Great! and what does this have to do with to what Zinn alluded? If you don't have the answer to the
    question, just answer another question that no one asked.

    Jobst Brandt [email protected]
     
  12. Golightly F.

    Golightly F. Guest

  13. Di

    Di Guest

    Everything you read about ceramic bearings say they are harder and lighter than steel bearings, this
    alone would improve their performance, just how much could be debatable. It seems their big selling
    point is their ability to operate with less lubrication. By replacing the normal heavy weight
    bicycle bearing grease with a light oil, or in a racing environment, virtually no lube at all would
    make a big difference in performance. They are used in automotive turbo chargers, which is probably
    as harsh of an application there is, and I would assume they are used in jet engines also, but
    didn't find any data to support that.

    The average rider would most likely never notice the improved performance, but a racer should. If
    shaving one's legs makes a real performance difference then ceramic bearings would most likely feel
    like riding with a tailwind.

    "Mike Kruger" <[email protected]> wrote in message
    news:[email protected]...
    > I'm no engineer, but I just read Lennard Zinn's column in Velonews this week, and my marketing BS
    > detector is ringing. Engineers on the list are welcome to chime in, if what's below if defensible.
    >
    > Lennard himself says "I have no experience with (ceramic bearings), ...so
    I
    > will defer to someone who knows a lot about them." This turns out to be Bill Vance, National Sales
    > Manager, ZIPP Speed Weaponry. So here's Vance:
    >
    > "How much benefit is possible from adopting this new technology? According to reports from real
    > world testing done by ZIPP sponsored Team CSC an average reduction in wattage of three to four
    > percent under our standard bearing systems, already the tightest standard within the industry can
    > be expected.
    >
    > "For an average trained cyclist developing 250 watts, that's a savings of approximately 10 watts.
    > At any level of competition, that is significant. The key is every part of the bearing system has
    > seen marked improvements
    in
    > precision resulting an a total benefit greater than the sum of its parts.
    >
    > "Similar to current math theory, at some point numbers reach a point where the rules just don't
    > hold true any more."
    >
    > Wow. I love the chutzpah of "at some point numbers reach a point where the rules just don't hold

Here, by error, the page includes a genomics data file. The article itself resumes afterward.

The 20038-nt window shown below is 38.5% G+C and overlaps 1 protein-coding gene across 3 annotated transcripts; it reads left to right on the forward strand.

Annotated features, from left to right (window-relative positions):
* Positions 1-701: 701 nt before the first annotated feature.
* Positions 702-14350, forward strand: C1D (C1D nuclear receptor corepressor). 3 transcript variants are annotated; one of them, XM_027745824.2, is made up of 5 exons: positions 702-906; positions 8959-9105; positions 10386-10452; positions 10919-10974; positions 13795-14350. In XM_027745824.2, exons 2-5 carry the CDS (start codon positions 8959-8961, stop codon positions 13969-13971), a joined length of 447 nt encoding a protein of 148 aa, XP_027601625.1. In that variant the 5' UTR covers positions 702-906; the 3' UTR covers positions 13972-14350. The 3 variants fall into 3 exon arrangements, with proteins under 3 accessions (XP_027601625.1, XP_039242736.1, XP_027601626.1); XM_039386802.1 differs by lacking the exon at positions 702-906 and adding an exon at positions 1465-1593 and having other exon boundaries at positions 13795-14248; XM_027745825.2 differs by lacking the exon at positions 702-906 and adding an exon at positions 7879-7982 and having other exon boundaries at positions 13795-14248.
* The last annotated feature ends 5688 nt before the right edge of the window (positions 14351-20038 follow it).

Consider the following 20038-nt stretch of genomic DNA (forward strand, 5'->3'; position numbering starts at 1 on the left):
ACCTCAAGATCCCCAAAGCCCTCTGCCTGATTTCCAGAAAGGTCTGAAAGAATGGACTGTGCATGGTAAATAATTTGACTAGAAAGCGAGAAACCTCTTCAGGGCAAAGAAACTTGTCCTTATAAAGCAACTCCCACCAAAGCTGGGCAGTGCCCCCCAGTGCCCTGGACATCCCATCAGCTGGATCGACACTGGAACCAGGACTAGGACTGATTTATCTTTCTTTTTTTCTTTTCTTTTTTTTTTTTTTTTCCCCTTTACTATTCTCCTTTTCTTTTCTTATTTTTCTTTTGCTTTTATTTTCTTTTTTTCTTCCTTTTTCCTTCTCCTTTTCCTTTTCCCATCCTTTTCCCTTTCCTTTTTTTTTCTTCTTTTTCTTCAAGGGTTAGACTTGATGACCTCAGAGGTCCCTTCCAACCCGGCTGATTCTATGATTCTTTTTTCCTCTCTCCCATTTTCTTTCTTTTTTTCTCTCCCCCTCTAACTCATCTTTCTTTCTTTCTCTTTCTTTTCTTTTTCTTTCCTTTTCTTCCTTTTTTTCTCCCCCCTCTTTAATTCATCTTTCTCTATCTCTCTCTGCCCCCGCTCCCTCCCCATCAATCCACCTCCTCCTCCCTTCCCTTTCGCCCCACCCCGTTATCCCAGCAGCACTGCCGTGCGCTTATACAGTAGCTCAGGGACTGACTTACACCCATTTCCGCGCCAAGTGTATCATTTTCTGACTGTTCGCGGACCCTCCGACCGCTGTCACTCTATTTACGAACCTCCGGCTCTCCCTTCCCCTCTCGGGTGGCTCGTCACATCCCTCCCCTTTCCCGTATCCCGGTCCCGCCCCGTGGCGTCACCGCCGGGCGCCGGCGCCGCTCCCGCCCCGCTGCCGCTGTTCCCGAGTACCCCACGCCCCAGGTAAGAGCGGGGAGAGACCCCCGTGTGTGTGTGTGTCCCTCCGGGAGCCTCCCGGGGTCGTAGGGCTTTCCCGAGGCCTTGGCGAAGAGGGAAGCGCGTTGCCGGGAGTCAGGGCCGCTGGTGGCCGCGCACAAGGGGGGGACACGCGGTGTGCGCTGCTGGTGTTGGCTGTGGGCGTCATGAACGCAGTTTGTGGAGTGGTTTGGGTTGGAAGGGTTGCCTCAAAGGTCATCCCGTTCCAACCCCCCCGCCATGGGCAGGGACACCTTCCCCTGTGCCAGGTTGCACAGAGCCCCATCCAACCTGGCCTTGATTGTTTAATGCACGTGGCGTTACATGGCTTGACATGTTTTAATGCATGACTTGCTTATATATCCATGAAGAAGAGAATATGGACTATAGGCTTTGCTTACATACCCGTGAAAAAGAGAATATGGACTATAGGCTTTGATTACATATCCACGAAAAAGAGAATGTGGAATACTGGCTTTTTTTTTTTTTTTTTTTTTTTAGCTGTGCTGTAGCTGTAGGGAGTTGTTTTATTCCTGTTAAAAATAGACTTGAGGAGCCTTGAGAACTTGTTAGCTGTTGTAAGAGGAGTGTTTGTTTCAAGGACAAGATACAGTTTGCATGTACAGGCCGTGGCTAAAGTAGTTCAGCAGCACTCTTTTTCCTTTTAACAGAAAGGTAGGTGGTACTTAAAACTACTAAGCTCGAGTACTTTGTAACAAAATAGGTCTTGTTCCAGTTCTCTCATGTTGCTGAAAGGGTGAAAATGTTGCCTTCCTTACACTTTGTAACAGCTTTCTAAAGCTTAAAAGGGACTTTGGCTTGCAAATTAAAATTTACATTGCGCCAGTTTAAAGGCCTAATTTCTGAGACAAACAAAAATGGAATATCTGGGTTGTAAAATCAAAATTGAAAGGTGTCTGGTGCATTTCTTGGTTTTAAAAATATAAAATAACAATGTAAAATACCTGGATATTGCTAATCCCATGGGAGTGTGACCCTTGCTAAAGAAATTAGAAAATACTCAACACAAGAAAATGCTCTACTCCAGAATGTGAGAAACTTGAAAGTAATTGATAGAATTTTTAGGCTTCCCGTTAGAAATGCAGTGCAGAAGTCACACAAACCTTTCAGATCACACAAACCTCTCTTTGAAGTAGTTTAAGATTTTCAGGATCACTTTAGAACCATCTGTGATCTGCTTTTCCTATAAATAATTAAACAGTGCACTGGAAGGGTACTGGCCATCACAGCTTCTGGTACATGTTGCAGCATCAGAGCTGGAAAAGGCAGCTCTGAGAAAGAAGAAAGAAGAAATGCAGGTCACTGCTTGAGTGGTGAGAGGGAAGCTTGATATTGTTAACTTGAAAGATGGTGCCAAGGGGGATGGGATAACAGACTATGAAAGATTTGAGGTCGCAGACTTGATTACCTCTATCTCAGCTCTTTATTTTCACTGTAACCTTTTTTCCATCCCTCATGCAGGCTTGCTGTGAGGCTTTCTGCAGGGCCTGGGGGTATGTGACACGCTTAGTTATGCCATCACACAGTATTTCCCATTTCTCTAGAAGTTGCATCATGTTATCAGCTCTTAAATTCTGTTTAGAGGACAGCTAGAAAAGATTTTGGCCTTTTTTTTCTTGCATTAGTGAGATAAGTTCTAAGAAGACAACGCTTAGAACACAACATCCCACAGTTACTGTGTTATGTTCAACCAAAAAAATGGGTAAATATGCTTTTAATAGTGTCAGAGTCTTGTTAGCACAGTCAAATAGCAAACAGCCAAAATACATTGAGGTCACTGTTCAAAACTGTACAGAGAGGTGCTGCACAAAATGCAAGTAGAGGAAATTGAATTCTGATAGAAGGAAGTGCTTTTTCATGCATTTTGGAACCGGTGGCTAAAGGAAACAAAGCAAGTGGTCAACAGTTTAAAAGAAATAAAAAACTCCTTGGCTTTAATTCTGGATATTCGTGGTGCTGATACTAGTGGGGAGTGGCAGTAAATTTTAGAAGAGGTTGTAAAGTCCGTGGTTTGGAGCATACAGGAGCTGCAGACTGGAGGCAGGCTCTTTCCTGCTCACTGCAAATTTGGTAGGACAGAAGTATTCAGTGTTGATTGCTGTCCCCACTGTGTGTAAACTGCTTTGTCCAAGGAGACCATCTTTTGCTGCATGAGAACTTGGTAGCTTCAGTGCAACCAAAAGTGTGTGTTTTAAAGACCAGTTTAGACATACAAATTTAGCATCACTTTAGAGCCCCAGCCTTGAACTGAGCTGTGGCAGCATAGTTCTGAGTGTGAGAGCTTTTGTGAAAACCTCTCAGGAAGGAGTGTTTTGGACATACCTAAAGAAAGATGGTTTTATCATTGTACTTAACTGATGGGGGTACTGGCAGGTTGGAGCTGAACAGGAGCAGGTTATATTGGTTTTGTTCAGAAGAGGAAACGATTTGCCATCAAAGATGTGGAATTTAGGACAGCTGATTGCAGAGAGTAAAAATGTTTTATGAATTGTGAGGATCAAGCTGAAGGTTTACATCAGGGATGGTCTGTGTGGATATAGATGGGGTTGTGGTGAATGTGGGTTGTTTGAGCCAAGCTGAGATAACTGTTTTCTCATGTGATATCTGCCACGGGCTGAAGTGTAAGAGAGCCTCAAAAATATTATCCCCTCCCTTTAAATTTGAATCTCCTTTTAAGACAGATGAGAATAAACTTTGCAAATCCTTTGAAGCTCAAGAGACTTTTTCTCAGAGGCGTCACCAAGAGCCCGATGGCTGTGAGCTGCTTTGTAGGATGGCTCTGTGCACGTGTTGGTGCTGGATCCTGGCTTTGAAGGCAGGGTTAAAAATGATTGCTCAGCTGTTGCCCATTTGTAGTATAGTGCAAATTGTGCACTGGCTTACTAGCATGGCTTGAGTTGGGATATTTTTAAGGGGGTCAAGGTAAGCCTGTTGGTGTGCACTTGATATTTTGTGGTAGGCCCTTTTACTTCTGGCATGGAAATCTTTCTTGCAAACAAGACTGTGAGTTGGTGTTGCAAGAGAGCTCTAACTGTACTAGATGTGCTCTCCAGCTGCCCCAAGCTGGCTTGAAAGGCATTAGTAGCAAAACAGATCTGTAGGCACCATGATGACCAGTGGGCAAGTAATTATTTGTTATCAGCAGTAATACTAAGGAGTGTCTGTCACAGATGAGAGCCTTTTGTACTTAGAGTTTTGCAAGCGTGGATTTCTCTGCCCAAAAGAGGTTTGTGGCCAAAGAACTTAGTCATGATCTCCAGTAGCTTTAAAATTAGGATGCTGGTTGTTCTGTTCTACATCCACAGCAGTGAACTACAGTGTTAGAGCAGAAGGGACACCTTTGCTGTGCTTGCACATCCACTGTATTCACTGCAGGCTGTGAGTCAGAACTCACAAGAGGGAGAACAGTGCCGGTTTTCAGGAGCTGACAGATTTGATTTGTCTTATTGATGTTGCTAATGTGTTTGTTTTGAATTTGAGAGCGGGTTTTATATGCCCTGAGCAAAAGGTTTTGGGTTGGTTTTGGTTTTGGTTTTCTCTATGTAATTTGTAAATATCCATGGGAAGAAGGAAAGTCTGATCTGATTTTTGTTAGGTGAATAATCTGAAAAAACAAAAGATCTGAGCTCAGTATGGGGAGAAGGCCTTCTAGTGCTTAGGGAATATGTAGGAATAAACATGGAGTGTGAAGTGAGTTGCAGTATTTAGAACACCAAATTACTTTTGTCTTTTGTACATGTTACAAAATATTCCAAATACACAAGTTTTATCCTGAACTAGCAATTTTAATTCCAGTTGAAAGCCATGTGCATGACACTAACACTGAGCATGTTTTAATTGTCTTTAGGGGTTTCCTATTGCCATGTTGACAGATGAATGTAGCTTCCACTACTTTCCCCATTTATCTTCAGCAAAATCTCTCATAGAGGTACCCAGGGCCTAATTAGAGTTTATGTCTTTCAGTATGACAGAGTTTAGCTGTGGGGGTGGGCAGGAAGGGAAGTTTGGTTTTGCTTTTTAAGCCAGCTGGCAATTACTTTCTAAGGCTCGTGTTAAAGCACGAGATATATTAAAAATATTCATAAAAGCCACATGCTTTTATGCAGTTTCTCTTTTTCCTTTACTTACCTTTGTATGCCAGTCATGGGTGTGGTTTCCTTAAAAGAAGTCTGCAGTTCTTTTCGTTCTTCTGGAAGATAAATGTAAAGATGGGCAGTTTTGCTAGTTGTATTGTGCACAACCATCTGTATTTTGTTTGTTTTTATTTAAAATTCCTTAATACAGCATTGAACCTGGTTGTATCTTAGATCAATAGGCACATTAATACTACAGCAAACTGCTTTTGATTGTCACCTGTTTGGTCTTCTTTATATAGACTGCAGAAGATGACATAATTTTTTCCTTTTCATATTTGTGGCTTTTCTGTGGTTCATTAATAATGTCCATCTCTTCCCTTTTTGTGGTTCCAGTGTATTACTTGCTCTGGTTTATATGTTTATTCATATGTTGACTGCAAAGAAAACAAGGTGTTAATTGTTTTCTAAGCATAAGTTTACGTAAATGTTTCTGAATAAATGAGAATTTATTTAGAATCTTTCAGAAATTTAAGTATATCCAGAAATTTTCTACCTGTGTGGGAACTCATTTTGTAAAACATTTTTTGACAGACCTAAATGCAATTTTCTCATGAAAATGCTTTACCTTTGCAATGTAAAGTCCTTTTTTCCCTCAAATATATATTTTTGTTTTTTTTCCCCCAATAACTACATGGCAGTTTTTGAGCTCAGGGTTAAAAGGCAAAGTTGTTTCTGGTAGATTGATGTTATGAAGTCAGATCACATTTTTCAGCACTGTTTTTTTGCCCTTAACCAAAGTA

> true any more."
    >
    > But, as I said, I'm no engineer. So, for all you engineers out there, can there possibly be that
    > big a difference in total system efficiency in changing from high-quality steel bearing systems to
    > anything else?
    >
    >
    >
    > Full column is at: http://www.velonews.com/tech/report/articles/5327.0.html
    >
    > --
    > Mike Kruger I didn't believe in reincarnation last time, either.
     
  14. Cheg

    Cheg Guest

    Sorry, I didn't mean to offend the topic police. I was trying to say something about what ceramic
    bearings ARE good for. Don't get your knickers in a twist.
     
  15. On Sat, 13 Dec 2003 19:04:52 +0000, di wrote:

    > Everything you read about ceramic bearings say they are harder and lighter than steel bearings,
    > this alone would improve their performance, just how much could be debatable.

    Quite.

    > It seems their big selling point is their ability to operate with less lubrication. By replacing
    > the normal heavy weight bicycle bearing grease with a light oil,

    Um, you do know that "heavy weight" does not refer to its mass, right?

    > or in a racing environment, virtually no lube at all would make a big difference in performance.

    No, it would make a miniscule difference in performance.

    >They are used in automotive turbo chargers, which is probably as harsh of an application there is,

    So? A bicycle wheel is not "as harsh of an application there is".

    > The average rider would most likely never notice the improved performance, but a racer should. If
    > shaving one's legs makes a real performance difference then ceramic bearings would most likely
    > feel like riding with a tailwind.

    Right. Yes, they are right up there together in terms of performance enhancement.

    --

    David L. Johnson

    __o | Enron's slogan: Respect, Communication, Integrity, and _`\(,_ | Excellence. (_)/ (_) |